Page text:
The Bushveld complex of South Africa is the world's largest layered intrusion, home to the world's largest resources of metals such as platinum and chromium. Its unparalleled mineral endowment includes the Merensky Reef, a thin layer within the thick igneous stratigraphy containing sulphides and rare minerals enriched in the six platinum group elements (PGE) and gold. Other layers are rich in oxide minerals, such as chromite and magnetite, containing chromium, iron and vanadium resources.

Graphite is not a common mineral in typical igneous rocks, and seldom very abundant. However, the Bushveld contains some famous exceptions to the rule. Unusual olivine-rich (dunite) pipes in the eastern Bushveld contain graphite which occurs as globules, as intergranular films between olivine grains, and along fractures cutting chrome spinel grains (Stumpfl and Rucklidge, 1982). Graphite is also present in the peculiar "pothole" structures which cut across the layered igneous sequences which compose the bulk of the great volume of rocks within the Bushveld complex. The potholes cut both strongly- and weakly-mineralized units such as the Merensky Reef and the so-called Bastard Reef. Textures and mineral compositions are suggestive of high volatile activity, with the presence of hydrous phases such as amphiboles and micas, and enrichments in chlorine (Ballhaus and Stumpfl, 1985). The graphite displays remarkable layered and spherulitic textures, often associated with sulphides and other minerals. The host potholes may be concentrated above anticlines in the metasedimentary basement to the intrusion (Ballhaus, 1988).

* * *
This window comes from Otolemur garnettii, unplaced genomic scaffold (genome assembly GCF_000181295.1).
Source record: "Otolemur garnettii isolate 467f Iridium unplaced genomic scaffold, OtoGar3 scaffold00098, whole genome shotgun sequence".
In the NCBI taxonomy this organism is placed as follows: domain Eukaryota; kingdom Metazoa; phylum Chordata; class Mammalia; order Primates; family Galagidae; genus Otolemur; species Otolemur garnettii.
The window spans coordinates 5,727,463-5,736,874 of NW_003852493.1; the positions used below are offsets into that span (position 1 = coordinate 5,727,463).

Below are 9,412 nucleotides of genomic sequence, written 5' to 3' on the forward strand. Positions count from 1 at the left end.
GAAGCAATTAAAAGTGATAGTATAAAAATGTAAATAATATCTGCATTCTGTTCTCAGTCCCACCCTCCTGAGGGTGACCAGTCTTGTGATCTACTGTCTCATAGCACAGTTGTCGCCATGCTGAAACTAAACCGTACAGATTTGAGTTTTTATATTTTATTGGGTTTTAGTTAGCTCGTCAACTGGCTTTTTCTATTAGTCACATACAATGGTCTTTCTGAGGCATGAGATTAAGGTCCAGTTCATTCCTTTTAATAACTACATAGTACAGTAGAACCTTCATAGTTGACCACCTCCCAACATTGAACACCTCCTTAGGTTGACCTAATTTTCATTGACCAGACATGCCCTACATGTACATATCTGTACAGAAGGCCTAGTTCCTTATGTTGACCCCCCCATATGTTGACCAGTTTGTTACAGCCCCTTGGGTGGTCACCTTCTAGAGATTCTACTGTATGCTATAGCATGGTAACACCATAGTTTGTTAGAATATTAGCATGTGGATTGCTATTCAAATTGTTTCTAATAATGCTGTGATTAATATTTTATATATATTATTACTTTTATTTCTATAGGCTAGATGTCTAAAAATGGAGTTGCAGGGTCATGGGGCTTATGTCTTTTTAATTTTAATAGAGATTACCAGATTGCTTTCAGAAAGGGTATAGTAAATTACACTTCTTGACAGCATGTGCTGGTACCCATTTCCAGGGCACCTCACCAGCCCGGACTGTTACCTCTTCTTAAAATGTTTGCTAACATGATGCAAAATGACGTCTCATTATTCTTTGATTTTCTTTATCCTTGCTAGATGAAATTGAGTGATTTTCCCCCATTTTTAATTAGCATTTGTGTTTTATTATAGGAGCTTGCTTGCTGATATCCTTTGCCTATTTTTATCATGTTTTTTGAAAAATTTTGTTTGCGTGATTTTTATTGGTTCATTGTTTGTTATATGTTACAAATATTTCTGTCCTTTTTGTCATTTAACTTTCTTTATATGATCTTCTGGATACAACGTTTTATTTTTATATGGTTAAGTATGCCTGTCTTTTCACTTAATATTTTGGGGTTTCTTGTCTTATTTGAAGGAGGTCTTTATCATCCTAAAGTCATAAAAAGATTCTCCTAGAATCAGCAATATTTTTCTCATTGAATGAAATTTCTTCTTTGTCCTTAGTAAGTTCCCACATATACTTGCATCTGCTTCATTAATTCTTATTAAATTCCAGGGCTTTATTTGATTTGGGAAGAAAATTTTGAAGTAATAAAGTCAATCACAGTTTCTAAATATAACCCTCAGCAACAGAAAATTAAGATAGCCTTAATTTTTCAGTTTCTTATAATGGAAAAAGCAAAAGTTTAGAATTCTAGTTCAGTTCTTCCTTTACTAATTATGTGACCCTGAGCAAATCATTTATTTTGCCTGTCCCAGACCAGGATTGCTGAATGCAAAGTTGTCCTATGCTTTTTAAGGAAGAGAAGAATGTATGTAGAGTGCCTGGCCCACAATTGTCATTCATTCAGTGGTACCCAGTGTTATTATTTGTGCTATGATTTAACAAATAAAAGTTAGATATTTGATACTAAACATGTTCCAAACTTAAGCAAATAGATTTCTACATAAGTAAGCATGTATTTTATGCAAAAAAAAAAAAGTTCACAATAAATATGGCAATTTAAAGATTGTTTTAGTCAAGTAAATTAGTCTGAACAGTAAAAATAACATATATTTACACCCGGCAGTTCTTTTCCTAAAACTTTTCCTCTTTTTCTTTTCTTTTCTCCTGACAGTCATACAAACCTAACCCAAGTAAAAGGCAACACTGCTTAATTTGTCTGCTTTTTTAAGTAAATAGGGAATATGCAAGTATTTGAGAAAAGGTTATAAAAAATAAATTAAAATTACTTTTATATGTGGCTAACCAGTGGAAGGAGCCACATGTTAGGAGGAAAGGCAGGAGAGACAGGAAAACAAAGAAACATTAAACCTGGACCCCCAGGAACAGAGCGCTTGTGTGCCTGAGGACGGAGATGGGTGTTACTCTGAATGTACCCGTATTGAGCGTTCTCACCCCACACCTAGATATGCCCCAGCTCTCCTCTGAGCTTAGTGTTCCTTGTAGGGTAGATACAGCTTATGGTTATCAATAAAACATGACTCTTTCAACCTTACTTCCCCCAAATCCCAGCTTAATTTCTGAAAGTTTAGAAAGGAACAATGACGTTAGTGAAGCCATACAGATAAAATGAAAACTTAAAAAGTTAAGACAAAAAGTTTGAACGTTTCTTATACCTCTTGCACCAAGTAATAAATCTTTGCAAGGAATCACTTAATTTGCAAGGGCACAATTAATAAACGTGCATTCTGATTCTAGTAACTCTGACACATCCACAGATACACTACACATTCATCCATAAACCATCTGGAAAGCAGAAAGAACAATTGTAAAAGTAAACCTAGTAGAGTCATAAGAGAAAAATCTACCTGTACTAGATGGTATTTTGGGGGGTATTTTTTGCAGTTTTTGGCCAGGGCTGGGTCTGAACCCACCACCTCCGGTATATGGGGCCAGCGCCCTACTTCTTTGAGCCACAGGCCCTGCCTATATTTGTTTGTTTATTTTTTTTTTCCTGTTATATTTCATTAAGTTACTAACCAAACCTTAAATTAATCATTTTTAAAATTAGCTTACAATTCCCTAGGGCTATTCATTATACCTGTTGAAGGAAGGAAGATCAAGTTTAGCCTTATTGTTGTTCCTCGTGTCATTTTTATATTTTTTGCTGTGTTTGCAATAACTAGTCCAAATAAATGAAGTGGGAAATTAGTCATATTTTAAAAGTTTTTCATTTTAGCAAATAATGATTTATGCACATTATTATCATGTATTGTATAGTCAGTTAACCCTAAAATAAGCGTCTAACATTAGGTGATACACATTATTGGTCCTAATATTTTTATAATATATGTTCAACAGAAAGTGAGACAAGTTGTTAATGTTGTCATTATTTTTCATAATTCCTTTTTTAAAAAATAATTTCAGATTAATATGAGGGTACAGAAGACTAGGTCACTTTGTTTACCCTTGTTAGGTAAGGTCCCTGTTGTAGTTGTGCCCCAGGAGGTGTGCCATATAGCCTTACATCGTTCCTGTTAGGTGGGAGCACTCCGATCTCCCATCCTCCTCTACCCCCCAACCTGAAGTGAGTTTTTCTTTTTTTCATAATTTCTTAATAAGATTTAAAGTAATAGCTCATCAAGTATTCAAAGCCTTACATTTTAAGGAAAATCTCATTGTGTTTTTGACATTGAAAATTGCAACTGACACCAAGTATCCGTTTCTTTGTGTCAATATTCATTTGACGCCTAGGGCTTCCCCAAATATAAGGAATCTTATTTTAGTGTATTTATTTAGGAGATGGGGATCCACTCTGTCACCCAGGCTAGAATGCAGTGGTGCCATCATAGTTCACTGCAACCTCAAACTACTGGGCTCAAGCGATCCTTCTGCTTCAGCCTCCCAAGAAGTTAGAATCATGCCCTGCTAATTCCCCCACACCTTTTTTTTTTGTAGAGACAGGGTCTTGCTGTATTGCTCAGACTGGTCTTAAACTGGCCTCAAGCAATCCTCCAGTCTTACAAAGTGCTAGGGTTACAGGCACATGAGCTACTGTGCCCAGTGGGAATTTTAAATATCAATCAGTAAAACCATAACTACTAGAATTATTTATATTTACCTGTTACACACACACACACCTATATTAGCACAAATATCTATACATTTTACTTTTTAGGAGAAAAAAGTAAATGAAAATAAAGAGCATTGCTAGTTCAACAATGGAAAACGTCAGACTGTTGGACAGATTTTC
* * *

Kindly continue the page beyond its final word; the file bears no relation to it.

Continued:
Graphite also occurs in meteorites, in various classes of iron meteorites, ureilites and chondrites. Most notably, graphite is one of the principal mineral species that are identified as presolar, interstellar grains, which may be found at levels of a few parts per million in primitive meteorites. Such grains are generally minute, microns (0.001 mm) or less in diameter, and have isotopic characteristics consistent with origin as "stardust" formed in stellar atmospheres (Anders and Zinner, 1993). This exotic "space graphite" may form in astrophysical environments such as AGB stars, novae and Wolf-Rayet stars. Much larger (pea to fist-sized) nodules of graphite, often with associated sulphide or metal, are prominent in iron meteorites, and were documented a century before (e.g., Farrington, 1901).


Alling,HL (1917) The Adirondack graphite deposits. New York State Museum Bull. 199, 150pp.

Anders,E and Zinner,E (1993) Interstellar grains in primitive meteorites: diamond, silicon carbide, and graphite. Meteoritics 28, 490-514.

Ballhaus,CG (1988) Potholes of the Merensky Reef at Brakspruit Shaft, Rustenburg Platinum Mines: primary disturbances in the magmatic stratigraphy. Econ.Geol. 83, 1140-1158.

Ballhaus,CG and Stumpfl,EF (1985) Occurrence and petrological significance of graphite in the Upper Critical Zone, western Bushveld complex, South Africa. EPSL 74, 58-68.

Cirkel,F (1907) Graphite, its Properties, Occurrence, Refining and Uses. Department of Mines, Ottawa, 307pp. plus maps.

Farrington,OC (1901) The constituents of meteorites: I. J.Geol. 9, 393-408.

Katz,MB (1987) Graphite deposits of Sri Lanka: a consequence of granulite facies metamorphism. Mineralium Deposita 22, 18-25.

Silva,KKMW (1987) Mineralization and wall-rock alteration at the Bogala graphite deposit, Bulathkohupitiya, Sri Lanka. Econ.Geol. 82, 1710-1722.

Stumpfl,EF and Rucklidge,JC (1982) The platiniferous dunite pipes of the Eastern Bushveld. Econ.Geol. 77, 1419-1431.

Sutphin,DM and Bliss,JD (1990) Disseminated flake graphite and amorphous graphite deposit types: an analysis using grade and tonnage models. CIM Bull. 83 no.940, 85-89, August.

Graphite 2 [130 kb]

Graham Wilson, posted 28 March 2005